Discipline: Ecology Environmental and Earth Sciences
Subcategory: Geosciences and Earth Sciences
Priscilla Baltezar - Humboldt State University
Co-Author(s): Ana Molina and Sam Ureel, Humboldt State University, Arcata, CA
Municipal safety in local communities is inextricably connected to the natural environment in which that community resides. It is essential to assess the possible hazards within any major or minor municipal zones in order to protect environmental and public interest. Northern California faces significant earthquake and tsunami risks due to the presence of major subduction plates (Pacific Northwest Seismic Network [PNSN], n.d.). Impact hazard assessment allows communities to develop a more effective safety plan and to reduce the damage that an earthquake event may pose in a coastal community. An effective safety plan would need to include the most efficient evacuation routes in the event of a tsunami event. I hypothesize that GIS analysis will be an effective tool for evaluating the viability of different tsunami evacuation routes. I used the Spatial Analyst Toolbox in ArcMap 10.1 to model an evacuation route from one location in Arcata that was susceptible to flooding in the event of a tsunami. With the software, I developed an algorithm that could take different data layers and assign weighted costs to slope, elevation, and tsunami inundation to determine the ‘least cost path’ from a given location to an area of safety. The origin point was set north east of Humboldt Bay and the program showed a final destination to safety ending south east of Humboldt Bay at a preferred elevation point. The purpose of this study was to explore the applications of the Spatial Analyst toolbox in quantifying evacuation during an earthquake tsunami event. A significant challenge included being able to quantify the extent of damage and realistically applying it to a more standardized safety plan. In order to more easily apply the model one should take into account the variability in the location of residents within an area that is at risk. This study revealed that GIS analysis has the potential to contribute greatly to evacuation planning, but that there are areas where the technique could be better developed to take into account the complexity of local communities. (Key Terms: Euclidean distance, Spatial Analyst, Raster, GIS, Hazard Planning, DEM, Spatial Analyst).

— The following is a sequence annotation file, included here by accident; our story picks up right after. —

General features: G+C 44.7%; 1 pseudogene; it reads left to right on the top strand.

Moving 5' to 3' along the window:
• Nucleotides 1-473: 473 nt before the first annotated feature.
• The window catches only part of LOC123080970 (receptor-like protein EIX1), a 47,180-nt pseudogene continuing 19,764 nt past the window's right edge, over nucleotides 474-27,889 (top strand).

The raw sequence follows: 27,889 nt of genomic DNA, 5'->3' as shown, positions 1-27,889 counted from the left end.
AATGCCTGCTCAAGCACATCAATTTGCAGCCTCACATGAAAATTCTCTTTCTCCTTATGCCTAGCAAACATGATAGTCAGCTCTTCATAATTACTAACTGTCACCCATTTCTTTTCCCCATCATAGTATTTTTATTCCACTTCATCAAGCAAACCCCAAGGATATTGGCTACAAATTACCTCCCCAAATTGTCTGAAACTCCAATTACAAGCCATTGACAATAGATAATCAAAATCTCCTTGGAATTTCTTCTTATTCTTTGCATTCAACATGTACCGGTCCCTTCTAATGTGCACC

Funder Acknowledgement(s): Humboldt State University
Faculty Advisor: Laurie Richmond,